The lights were low, and Native American flute music played softly. A counselor held the woman’s hand, whispering words of comfort as she began to surface from a guided meditation. Then the doctor showed the woman a covered silver bowl that held the tiny remains of her six-week pregnancy. She curled her fingers around his, and her face, now damp with tears, softened as he began their ceremony of letting go.
“We ask your blessing, in the name of love,” Curtis Boyd, M D, began softly. Before becoming a doctor, Boyd was a foot-washing Baptist minister in rural East Texas. He left the fold but took with him an abiding faith in the power of ceremony to heal, honor, and comfort.
“Women because of what they are bombarded with in the media and by anti-abortion groups get the message that what they are doing is wrong and that they are bad people,” Boyd says, “A ceremony says the woman is a good and caring person who made the best decision she could under difficult circumstances. It also gives her a way to honor the fetus to be aware of her grief and to express her loss.”
In the nearly eight years I worked as a counselor and medical assistant at Boyd’s clinic in Albuquerque, New Mexico, I witnessed many ceremonies. Some were for couples whose fetuses had died or had medical anomalies. Others were for women who, for whatever reason, knew that it was not the nighttime to bring a child into their world and sought a way to make peace with that decision.
Each blessing ritual was individually designed. One Buddhist couple set up an altar, complete with incense, candles, and rice cakes. Native American women sometimes brought corn meal for sprinkling during their blessings. Boyd has since retired from performing surgery, but he and his wife and partner, psychologist Glenna Halvorson-Boyd, still guide the work done at her Albuquerque and Dallas clinics. All patients have an opportunity to perform their own rituals or to create new ceremonies with the help of counselors.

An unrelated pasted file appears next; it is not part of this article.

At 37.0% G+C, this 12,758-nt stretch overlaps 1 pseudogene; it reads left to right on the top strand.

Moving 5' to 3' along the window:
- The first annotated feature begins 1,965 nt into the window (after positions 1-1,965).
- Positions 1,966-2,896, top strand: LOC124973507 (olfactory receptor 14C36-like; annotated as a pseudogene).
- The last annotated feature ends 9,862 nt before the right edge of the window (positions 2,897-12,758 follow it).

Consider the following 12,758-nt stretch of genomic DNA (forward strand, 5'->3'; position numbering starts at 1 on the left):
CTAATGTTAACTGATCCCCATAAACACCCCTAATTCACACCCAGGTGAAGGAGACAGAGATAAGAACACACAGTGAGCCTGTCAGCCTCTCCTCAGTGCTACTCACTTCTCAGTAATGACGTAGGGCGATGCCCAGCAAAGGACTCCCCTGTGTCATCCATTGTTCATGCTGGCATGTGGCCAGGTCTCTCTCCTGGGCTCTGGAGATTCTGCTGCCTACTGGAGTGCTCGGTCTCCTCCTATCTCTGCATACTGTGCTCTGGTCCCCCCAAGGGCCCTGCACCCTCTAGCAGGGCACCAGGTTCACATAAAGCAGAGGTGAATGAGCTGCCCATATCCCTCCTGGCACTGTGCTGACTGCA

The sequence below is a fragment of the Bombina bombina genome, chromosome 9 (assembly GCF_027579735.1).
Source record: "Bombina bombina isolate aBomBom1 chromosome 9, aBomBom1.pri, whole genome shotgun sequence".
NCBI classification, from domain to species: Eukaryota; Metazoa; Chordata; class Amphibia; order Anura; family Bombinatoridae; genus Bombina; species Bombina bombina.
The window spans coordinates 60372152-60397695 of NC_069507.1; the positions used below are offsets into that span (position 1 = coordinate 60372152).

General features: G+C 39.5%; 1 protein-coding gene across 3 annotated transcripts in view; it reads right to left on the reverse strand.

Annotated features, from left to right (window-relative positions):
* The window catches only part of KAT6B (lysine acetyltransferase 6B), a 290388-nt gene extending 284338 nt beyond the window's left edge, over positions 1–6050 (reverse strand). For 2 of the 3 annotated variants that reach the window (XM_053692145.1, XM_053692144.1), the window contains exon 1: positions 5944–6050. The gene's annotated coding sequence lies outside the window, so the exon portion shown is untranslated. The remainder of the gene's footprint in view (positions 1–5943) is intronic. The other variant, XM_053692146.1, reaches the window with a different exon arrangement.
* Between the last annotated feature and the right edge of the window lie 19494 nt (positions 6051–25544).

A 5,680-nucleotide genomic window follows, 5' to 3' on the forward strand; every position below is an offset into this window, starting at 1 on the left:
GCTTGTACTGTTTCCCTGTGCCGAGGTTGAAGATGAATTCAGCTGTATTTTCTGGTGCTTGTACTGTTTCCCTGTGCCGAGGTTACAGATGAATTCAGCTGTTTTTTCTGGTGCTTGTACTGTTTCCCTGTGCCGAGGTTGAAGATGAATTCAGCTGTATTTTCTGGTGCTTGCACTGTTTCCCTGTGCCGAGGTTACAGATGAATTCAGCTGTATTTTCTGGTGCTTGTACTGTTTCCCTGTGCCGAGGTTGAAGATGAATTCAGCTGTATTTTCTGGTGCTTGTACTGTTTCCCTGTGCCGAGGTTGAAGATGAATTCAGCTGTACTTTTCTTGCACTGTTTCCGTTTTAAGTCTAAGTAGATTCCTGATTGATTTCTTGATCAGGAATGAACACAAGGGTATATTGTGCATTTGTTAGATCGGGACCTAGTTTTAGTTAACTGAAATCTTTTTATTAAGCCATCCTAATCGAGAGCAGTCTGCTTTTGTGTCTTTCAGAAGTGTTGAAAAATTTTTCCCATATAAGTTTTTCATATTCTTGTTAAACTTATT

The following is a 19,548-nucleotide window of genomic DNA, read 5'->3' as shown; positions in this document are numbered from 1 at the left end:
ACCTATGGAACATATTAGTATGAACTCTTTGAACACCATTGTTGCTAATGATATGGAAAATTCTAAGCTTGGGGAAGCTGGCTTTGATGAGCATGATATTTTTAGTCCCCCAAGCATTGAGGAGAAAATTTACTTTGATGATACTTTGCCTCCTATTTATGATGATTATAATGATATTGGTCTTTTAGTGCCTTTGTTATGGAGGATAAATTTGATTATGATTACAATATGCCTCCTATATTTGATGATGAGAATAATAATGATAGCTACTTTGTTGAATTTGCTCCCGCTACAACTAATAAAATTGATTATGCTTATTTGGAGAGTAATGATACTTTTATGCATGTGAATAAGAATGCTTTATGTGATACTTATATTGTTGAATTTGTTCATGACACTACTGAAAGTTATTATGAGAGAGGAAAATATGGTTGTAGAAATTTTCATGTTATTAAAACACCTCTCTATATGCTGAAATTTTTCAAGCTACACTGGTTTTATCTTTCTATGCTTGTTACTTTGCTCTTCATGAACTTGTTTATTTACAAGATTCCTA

This particular afternoon, in the soft light of the surgery room, Boyd concluded the ceremony with a prayer: “We ask that you honor this woman’s courage and bless her and her family as they move forward in their lives.”
New Age, March/April, 1998, p. 17
This was not unexpected, but still unwelcome.
It is true that the Wiccan Rede, ‘If it harm none, do as you will’, leaves a lot to interpetation, but I doubt it is possible to stretch its blanket of allowablity to ritual sacrifice. In the Charge of the Goddess, it is stated plainly that: ‘As I am the Mother of all things, I require no sacrifice’.
The God and Goddess gave life. They are the only ones who may take it away. And the very idea of snuffing out another life is vile and abhorrent to anyone who is a true Wiccan.
Nature itself is divinity incarnate. To harm it is the greatest of sacralige.
I tried to check your references on the net and could find no New Age Magazine or any primary quote by Patricia O“Connor. Can you show me where to find these things?
I am pro-choice because my great-grandmother required an abortion to save her life, in the early 1900s when abortion was still illegal. I am therefore against all fundamentalists, papists, and dotheads who think abortion should be illegal.
Let me state right up front that I am a Witch. Having said that I realize you will most likely disregard anything else I say from this point on, however, I would like to point out that what you have displayed here is appalling. First of all, you have obviously misrepresented the article about the woman in the abortion clinic. A woman engaging in meditation, and ceremony to assist her in dealing with the emotions and feelings present because she has decided to terminate a pregnancy, which I will have you know is a painful decision regardless of your religious views, is a far cry from sacrificing a fetus, or an infant. I understand that you and people like you have strongly held opinions, and a powerful faith in your religion. I am also certain that this faith has indeed strengthened you in your life, and has allowed you to become closer to your god. I am certain of these things even though I do not practice your faith. If I as a Wiccan, and a Witch can afford you the courtesy and respect of giving you the benefit of the doubt and not accusing you of being cannibals because you eat the body and blood of your savior, and making the attempt to understand and support your religious choices, shouldn’t you be kind enough to afford me the same consideration? I do believe there is enough hate, and evil in the world with out honest faith-filled people like you and I adding to it.
“My great-grandmother required an abortion to save her life”
Wouldn’t a mother give her own life for her child?
I am writing a novel set in Biblical times that addresses this question: is it possible to have abortion while respecting the personhood of the child?